More than 50 Janklow & Nesbit authors have contributed pieces to a project on the importance of storytelling in response to the Covid-19 outbreak.
Contributions have come from writers including Michel Faber, Kiran Millwood Hargrave, Jasper Fforde, Olivia Laing and Will Storr. The results are being published on the literary agency's website in a bid to “cultivate a sense of community”, at a time of social distancing.
It is introduced with a piece by The Science of Storytelling (William Collins) author Will Storr, who kicks off with a parallel between the pandemic and “the three acts of archetypal storytelling” – crisis, struggle and resolution.
He writes: “What we don't know right now is how far along we are in act two,” he says. “But one thing the coronavirus emergency does clearly demonstrate is that the way stories are told naturally reflects how we experience our lives. It's in this way that story gives me hope. In all the great heroic tales, damage is done, but a new and better world comes to view in the end.”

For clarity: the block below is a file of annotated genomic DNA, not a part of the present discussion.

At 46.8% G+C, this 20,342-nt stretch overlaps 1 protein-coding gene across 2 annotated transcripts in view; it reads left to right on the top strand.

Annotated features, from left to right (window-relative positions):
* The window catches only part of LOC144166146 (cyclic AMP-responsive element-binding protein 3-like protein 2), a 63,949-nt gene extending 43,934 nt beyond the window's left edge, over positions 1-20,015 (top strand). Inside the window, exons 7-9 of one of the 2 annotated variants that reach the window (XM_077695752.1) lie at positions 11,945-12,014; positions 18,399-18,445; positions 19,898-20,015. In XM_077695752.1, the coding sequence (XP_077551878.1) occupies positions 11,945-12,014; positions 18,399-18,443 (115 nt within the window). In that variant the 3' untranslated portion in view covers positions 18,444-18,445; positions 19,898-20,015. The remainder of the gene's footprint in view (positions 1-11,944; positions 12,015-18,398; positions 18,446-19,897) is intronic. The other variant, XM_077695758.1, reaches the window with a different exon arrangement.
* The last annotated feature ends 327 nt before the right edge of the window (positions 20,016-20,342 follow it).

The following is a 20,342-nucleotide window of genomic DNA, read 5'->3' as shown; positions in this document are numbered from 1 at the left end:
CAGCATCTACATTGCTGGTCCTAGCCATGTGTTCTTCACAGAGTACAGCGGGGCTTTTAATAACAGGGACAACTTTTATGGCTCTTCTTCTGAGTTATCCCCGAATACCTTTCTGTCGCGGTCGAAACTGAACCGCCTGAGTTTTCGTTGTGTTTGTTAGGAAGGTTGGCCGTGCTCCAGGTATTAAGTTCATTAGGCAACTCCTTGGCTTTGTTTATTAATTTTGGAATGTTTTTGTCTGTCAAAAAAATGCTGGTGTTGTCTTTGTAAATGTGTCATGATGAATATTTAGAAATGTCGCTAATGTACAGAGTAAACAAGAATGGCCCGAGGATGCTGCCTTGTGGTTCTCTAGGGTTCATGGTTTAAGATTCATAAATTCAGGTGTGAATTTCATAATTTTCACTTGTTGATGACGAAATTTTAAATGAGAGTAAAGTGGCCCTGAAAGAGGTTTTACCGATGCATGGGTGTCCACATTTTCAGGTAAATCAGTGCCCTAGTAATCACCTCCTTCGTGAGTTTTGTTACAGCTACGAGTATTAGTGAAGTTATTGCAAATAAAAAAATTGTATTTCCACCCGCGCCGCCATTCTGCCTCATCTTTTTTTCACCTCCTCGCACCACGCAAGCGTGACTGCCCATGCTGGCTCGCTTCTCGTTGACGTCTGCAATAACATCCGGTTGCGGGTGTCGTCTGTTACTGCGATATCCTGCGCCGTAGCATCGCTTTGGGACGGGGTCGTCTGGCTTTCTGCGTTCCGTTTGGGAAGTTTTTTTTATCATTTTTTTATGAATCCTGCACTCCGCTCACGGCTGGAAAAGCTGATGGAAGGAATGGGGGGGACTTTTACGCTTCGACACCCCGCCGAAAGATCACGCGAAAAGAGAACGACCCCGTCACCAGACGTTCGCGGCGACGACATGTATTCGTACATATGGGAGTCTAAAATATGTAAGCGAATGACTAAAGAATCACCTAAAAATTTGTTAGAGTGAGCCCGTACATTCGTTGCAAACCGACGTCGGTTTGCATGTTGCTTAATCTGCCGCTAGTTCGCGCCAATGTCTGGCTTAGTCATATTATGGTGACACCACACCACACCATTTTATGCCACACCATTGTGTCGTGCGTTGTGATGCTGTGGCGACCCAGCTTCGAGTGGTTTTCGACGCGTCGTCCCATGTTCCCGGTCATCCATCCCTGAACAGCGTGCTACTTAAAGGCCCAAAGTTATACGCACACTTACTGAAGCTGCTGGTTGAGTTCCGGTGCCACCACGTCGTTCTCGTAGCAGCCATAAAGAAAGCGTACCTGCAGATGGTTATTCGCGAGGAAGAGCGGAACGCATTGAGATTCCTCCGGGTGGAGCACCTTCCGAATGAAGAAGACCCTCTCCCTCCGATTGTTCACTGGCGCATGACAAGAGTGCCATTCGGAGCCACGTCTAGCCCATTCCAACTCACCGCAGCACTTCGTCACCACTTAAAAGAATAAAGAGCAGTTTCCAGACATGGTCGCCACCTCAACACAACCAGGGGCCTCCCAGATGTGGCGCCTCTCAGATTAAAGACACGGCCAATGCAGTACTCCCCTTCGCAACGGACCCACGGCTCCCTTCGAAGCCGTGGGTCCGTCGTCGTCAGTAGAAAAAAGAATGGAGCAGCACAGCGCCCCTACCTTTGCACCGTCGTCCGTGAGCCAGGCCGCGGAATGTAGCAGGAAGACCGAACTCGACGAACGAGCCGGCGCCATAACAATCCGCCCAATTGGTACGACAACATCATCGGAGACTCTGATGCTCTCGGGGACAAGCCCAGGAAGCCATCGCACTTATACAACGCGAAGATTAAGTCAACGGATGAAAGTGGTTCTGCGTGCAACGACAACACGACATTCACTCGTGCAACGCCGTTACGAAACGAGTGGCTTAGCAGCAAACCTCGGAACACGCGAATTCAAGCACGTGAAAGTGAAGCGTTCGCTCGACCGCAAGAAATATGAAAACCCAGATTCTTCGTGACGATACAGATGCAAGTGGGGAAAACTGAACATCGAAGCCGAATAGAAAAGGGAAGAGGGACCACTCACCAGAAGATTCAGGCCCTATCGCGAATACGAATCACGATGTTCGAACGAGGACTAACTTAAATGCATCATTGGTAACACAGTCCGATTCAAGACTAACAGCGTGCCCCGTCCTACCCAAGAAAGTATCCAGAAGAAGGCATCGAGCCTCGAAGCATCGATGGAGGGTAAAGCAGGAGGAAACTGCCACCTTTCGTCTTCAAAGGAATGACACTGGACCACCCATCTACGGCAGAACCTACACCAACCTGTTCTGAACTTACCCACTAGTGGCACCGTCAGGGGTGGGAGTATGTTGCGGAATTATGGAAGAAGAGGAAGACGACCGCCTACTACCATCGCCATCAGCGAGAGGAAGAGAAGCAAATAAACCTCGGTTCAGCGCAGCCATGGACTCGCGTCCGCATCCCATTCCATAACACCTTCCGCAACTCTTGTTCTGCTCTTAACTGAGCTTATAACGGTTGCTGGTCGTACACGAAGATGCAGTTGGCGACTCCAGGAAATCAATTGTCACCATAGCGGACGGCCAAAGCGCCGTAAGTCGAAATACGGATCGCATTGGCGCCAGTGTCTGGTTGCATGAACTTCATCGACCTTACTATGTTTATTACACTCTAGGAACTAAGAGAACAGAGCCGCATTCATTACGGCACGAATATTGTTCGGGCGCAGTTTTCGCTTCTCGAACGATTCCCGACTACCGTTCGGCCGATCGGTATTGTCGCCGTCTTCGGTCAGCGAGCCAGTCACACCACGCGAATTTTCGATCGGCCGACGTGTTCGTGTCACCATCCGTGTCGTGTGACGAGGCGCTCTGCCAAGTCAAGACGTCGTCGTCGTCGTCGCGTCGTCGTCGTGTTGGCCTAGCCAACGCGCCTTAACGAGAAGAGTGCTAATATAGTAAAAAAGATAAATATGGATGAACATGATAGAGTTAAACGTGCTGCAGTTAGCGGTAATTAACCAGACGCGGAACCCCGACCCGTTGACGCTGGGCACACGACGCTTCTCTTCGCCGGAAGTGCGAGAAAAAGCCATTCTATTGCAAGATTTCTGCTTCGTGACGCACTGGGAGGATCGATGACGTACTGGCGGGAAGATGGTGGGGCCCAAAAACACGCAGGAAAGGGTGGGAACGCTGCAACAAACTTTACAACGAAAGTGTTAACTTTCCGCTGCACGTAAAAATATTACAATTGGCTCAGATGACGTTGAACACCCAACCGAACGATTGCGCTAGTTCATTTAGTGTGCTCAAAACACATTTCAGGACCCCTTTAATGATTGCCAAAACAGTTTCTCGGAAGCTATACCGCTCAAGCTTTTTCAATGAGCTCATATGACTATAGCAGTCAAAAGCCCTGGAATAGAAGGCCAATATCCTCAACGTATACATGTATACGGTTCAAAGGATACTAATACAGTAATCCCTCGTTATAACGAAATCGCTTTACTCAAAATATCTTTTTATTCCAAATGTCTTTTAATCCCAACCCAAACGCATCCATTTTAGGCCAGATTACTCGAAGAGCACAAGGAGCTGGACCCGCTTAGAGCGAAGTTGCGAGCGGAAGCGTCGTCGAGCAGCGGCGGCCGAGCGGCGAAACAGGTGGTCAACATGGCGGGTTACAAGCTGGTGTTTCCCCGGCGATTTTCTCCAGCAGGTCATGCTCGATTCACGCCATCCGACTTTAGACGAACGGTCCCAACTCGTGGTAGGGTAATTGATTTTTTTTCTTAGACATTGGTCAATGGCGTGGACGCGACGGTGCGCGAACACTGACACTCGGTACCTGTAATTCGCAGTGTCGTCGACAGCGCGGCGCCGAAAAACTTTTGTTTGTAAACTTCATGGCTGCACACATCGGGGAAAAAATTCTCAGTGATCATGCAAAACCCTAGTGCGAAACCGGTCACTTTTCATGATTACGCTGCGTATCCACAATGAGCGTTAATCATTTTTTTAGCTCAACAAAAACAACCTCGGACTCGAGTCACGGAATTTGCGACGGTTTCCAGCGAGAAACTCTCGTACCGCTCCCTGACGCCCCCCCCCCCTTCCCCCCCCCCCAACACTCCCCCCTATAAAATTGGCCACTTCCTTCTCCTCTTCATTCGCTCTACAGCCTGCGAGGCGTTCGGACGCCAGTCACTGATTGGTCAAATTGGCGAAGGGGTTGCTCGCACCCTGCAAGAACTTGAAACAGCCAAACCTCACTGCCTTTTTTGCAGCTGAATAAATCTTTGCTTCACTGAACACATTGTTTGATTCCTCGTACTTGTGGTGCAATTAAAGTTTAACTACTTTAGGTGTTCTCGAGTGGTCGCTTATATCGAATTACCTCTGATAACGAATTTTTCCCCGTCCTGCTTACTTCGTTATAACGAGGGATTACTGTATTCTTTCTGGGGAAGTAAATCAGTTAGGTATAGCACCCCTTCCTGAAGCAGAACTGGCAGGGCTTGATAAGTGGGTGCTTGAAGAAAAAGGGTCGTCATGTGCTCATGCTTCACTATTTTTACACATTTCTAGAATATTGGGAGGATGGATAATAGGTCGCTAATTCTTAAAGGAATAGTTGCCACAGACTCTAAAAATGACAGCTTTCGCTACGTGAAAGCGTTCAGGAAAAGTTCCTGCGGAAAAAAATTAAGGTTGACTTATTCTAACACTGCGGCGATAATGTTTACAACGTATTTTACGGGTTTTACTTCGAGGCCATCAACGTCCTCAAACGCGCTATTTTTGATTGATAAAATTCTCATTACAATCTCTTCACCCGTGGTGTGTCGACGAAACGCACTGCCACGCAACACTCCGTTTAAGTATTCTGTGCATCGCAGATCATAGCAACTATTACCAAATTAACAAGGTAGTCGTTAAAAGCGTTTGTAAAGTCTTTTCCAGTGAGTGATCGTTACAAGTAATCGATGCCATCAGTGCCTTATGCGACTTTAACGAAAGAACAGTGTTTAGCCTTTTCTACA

Janklow & Nesbit agent Hellie Ogden (pictured) said storytelling becomes more important and powerful than ever at a time of national emergency.
She explained: “The crisis has reminded us all – if ever we needed a reminder – why it matters. People are desperately searching for inspiring words and storytelling can be essential to our collective mental wellbeing. Ultimately, stories make us feel human and connected with others, which we’ve all been craving during lockdown and social distancing.
“The initial idea was to bring Janklow & Nesbit writers closer during a time of such uncertainty and when we were all so far apart physically, but it soon became clear that this was becoming a more universal piece,” added Ogden. “Having an insight into how writers think creatively has always fascinated the public at large.”
Ogden added that the current crisis would change reading habits long term. She said: “E-book and audio books sales have risen massively – and lockdown will be the catalyst that makes retailers and publishers really step up their digital game. It’s a trend that’s been a long time coming, but it will quicken now.
“It’s important for agencies and publishers to cultivate a sense of community, belonging and family among their writers – and this initiative has helped bring us together.”
“We wanted do something as an agency to unite us and the result is a collection of beautiful, inspiring lockdown musings.”